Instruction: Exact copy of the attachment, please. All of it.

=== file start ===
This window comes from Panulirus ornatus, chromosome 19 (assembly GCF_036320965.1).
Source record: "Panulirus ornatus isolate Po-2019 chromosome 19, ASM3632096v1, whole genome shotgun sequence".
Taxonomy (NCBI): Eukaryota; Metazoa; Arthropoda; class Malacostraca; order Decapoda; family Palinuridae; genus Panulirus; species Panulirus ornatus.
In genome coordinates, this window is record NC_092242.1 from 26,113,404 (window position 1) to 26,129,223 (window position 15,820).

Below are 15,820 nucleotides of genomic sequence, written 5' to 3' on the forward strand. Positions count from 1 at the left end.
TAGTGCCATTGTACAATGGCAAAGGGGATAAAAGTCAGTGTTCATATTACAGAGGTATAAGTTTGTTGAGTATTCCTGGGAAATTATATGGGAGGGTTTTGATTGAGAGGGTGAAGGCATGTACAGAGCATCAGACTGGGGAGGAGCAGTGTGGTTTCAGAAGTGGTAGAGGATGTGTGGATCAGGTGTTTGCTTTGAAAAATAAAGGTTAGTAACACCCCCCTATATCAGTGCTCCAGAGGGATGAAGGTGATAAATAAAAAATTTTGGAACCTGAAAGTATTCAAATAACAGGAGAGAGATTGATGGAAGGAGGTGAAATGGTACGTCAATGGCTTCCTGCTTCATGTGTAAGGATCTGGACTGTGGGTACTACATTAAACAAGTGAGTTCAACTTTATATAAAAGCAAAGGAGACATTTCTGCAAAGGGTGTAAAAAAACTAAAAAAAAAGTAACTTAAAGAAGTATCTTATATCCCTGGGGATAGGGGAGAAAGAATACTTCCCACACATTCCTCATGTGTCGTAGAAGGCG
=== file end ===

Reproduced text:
This window comes from Panulirus ornatus, chromosome 19 (assembly GCF_036320965.1).
Source record: "Panulirus ornatus isolate Po-2019 chromosome 19, ASM3632096v1, whole genome shotgun sequence".
Taxonomy (NCBI): Eukaryota; Metazoa; Arthropoda; class Malacostraca; order Decapoda; family Palinuridae; genus Panulirus; species Panulirus ornatus.
In genome coordinates, this window is record NC_092242.1 from 26,113,404 (window position 1) to 26,129,223 (window position 15,820).

Below are 15,820 nucleotides of genomic sequence, written 5' to 3' on the forward strand. Positions count from 1 at the left end.
TAGTGCCATTGTACAATGGCAAAGGGGATAAAAGTCAGTGTTCATATTACAGAGGTATAAGTTTGTTGAGTATTCCTGGGAAATTATATGGGAGGGTTTTGATTGAGAGGGTGAAGGCATGTACAGAGCATCAGACTGGGGAGGAGCAGTGTGGTTTCAGAAGTGGTAGAGGATGTGTGGATCAGGTGTTTGCTTTGAAAAATAAAGGTTAGTAACACCCCCCTATATCAGTGCTCCAGAGGGATGAAGGTGATAAATAAAAAATTTTGGAACCTGAAAGTATTCAAATAACAGGAGAGAGATTGATGGAAGGAGGTGAAATGGTACGTCAATGGCTTCCTGCTTCATGTGTAAGGATCTGGACTGTGGGTACTACATTAAACAAGTGAGTTCAACTTTATATAAAAGCAAAGGAGACATTTCTGCAAAGGGTGTAAAAAAACTAAAAAAAAAGTAACTTAAAGAAGTATCTTATATCCCTGGGGATAGGGGAGAAAGAATACTTCCCACACATTCCTCATGTGTCGTAGAAGGCG